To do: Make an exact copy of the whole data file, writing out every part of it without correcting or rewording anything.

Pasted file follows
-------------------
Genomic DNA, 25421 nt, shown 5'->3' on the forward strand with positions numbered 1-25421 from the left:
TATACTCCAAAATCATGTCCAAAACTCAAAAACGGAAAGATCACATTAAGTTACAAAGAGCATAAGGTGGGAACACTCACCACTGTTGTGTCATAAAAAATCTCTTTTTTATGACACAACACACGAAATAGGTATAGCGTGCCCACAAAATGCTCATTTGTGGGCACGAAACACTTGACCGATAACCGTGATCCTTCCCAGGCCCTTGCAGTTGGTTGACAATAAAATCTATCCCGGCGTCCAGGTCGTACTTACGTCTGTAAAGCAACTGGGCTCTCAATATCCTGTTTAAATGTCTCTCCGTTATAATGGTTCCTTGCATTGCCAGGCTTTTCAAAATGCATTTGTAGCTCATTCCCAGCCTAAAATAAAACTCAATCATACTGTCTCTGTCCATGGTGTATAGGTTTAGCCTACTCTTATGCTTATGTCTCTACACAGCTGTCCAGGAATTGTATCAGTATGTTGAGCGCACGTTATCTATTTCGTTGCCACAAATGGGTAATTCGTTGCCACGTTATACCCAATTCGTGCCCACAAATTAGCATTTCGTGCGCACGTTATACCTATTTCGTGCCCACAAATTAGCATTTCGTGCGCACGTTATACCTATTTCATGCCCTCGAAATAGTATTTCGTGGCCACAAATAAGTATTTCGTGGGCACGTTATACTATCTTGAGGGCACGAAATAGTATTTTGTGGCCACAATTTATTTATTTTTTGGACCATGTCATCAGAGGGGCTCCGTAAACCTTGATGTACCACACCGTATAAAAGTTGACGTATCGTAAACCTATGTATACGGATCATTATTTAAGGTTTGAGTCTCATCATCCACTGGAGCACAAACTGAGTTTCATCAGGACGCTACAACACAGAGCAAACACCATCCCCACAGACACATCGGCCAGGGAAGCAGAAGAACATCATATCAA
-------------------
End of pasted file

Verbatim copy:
Genomic DNA, 25421 nt, shown 5'->3' on the forward strand with positions numbered 1-25421 from the left:
TATACTCCAAAATCATGTCCAAAACTCAAAAACGGAAAGATCACATTAAGTTACAAAGAGCATAAGGTGGGAACACTCACCACTGTTGTGTCATAAAAAATCTCTTTTTTATGACACAACACACGAAATAGGTATAGCGTGCCCACAAAATGCTCATTTGTGGGCACGAAACACTTGACCGATAACCGTGATCCTTCCCAGGCCCTTGCAGTTGGTTGACAATAAAATCTATCCCGGCGTCCAGGTCGTACTTACGTCTGTAAAGCAACTGGGCTCTCAATATCCTGTTTAAATGTCTCTCCGTTATAATGGTTCCTTGCATTGCCAGGCTTTTCAAAATGCATTTGTAGCTCATTCCCAGCCTAAAATAAAACTCAATCATACTGTCTCTGTCCATGGTGTATAGGTTTAGCCTACTCTTATGCTTATGTCTCTACACAGCTGTCCAGGAATTGTATCAGTATGTTGAGCGCACGTTATCTATTTCGTTGCCACAAATGGGTAATTCGTTGCCACGTTATACCCAATTCGTGCCCACAAATTAGCATTTCGTGCGCACGTTATACCTATTTCGTGCCCACAAATTAGCATTTCGTGCGCACGTTATACCTATTTCATGCCCTCGAAATAGTATTTCGTGGCCACAAATAAGTATTTCGTGGGCACGTTATACTATCTTGAGGGCACGAAATAGTATTTTGTGGCCACAATTTATTTATTTTTTGGACCATGTCATCAGAGGGGCTCCGTAAACCTTGATGTACCACACCGTATAAAAGTTGACGTATCGTAAACCTATGTATACGGATCATTATTTAAGGTTTGAGTCTCATCATCCACTGGAGCACAAACTGAGTTTCATCAGGACGCTACAACACAGAGCAAACACCATCCCCACAGACACATCGGCCAGGGAAGCAGAAGAACATCATATCAA